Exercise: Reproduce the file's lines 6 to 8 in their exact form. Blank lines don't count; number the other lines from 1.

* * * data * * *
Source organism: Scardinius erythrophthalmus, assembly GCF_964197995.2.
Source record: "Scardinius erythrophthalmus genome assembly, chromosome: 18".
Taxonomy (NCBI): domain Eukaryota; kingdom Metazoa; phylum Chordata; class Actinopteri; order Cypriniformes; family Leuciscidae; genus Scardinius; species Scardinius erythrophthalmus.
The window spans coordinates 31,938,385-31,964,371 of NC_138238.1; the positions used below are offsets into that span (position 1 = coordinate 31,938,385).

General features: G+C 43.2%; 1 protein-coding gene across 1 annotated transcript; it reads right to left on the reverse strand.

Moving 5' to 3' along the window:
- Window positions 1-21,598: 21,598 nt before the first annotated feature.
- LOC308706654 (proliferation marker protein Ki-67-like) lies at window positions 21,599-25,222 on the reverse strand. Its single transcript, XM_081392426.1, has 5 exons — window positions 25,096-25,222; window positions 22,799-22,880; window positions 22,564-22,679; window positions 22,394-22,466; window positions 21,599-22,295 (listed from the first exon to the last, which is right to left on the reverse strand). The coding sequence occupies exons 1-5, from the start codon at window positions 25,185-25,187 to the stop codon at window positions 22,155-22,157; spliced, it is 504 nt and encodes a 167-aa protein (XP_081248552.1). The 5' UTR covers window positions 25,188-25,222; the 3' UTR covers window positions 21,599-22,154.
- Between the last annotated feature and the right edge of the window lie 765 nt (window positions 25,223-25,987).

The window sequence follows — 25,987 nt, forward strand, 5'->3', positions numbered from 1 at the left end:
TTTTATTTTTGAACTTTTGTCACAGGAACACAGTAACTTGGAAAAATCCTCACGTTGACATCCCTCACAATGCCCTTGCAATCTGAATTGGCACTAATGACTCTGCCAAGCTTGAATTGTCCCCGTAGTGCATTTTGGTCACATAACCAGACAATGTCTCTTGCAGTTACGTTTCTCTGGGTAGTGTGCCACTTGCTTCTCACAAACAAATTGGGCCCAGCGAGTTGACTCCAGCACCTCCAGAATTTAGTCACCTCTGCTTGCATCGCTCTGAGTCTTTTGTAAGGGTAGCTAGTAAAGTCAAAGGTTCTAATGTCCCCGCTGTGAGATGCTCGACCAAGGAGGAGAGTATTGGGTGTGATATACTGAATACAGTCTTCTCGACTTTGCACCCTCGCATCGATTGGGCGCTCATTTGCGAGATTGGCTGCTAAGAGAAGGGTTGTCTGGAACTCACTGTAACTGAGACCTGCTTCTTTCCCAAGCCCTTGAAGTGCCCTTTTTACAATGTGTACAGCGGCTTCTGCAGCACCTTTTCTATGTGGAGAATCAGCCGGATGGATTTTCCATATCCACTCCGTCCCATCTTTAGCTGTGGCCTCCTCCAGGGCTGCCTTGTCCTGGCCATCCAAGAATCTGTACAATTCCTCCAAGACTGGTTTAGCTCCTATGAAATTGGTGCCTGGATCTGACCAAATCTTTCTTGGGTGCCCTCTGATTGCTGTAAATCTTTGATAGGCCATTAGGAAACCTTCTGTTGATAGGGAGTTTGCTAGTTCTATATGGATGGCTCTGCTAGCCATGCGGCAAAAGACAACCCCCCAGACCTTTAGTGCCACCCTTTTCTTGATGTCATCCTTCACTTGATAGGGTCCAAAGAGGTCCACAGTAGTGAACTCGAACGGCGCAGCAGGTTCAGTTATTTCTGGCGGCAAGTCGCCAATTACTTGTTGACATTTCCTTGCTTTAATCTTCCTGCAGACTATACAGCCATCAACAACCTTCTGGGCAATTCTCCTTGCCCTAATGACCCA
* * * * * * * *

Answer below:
Moving 5' to 3' along the window:
- Window positions 1-21,598: 21,598 nt before the first annotated feature.
- LOC308706654 (proliferation marker protein Ki-67-like) lies at window positions 21,599-25,222 on the reverse strand. Its single transcript, XM_081392426.1, has 5 exons — window positions 25,096-25,222; window positions 22,799-22,880; window positions 22,564-22,679; window positions 22,394-22,466; window positions 21,599-22,295 (listed from the first exon to the last, which is right to left on the reverse strand). The coding sequence occupies exons 1-5, from the start codon at window positions 25,185-25,187 to the stop codon at window positions 22,155-22,157; spliced, it is 504 nt and encodes a 167-aa protein (XP_081248552.1). The 5' UTR covers window positions 25,188-25,222; the 3' UTR covers window positions 21,599-22,154.